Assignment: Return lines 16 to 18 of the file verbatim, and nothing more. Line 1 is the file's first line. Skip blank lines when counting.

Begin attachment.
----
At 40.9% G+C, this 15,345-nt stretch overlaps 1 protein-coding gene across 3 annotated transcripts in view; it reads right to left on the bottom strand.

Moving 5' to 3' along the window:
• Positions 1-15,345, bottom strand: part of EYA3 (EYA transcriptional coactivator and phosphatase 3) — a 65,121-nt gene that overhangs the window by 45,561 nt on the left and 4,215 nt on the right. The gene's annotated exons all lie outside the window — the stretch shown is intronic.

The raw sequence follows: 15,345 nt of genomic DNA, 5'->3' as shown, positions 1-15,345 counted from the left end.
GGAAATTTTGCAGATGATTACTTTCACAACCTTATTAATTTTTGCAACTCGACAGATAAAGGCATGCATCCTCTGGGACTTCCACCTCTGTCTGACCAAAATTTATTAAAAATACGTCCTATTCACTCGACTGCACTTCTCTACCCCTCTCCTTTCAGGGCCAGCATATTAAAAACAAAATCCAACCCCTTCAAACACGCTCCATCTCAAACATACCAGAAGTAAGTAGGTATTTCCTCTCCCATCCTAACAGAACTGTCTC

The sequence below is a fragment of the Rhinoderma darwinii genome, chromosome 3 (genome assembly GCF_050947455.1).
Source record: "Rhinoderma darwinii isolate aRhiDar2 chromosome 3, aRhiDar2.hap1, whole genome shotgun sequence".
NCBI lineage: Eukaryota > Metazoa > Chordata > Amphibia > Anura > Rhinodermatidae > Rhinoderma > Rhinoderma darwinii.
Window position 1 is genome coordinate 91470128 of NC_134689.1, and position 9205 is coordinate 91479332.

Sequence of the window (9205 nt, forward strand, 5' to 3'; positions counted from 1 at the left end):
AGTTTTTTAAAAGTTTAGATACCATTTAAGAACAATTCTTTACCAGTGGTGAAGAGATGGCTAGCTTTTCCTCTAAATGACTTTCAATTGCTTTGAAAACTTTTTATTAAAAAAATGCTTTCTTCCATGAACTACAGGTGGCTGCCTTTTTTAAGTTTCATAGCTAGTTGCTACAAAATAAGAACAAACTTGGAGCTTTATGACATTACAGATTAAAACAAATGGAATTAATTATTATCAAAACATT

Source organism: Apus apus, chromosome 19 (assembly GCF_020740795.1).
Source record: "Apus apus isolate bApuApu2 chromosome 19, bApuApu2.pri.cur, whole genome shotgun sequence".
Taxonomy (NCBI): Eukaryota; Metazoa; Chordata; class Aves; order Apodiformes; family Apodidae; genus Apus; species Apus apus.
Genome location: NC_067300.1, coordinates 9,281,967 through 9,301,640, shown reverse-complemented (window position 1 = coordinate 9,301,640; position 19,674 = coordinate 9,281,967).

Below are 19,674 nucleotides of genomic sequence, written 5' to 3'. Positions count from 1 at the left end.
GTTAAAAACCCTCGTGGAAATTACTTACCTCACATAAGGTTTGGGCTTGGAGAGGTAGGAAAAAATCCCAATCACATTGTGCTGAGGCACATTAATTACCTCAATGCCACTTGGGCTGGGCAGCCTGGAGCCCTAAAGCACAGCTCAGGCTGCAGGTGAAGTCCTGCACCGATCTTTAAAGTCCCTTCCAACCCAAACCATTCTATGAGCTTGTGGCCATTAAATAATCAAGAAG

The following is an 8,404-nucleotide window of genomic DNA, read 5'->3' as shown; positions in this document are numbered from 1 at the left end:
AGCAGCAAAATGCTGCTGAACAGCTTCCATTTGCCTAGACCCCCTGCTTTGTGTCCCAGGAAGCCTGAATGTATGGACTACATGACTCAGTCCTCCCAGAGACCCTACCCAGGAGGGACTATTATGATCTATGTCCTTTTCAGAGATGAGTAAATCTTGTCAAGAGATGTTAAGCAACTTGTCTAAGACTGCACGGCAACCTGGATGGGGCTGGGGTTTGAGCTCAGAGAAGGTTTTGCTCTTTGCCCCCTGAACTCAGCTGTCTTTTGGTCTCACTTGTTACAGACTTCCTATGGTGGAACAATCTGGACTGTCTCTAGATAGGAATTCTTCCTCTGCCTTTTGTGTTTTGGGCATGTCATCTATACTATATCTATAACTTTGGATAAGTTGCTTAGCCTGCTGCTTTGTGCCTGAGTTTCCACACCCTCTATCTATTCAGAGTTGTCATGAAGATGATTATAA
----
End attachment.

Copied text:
Below are 19,674 nucleotides of genomic sequence, written 5' to 3'. Positions count from 1 at the left end.
GTTAAAAACCCTCGTGGAAATTACTTACCTCACATAAGGTTTGGGCTTGGAGAGGTAGGAAAAAATCCCAATCACATTGTGCTGAGGCACATTAATTACCTCAATGCCACTTGGGCTGGGCAGCCTGGAGCCCTAAAGCACAGCTCAGGCTGCAGGTGAAGTCCTGCACCGATCTTTAAAGTCCCTTCCAACCCAAACCATTCTATGAGCTTGTGGCCATTAAATAATCAAGAAG

The following is an 8,404-nucleotide window of genomic DNA, read 5'->3' as shown; positions in this document are numbered from 1 at the left end: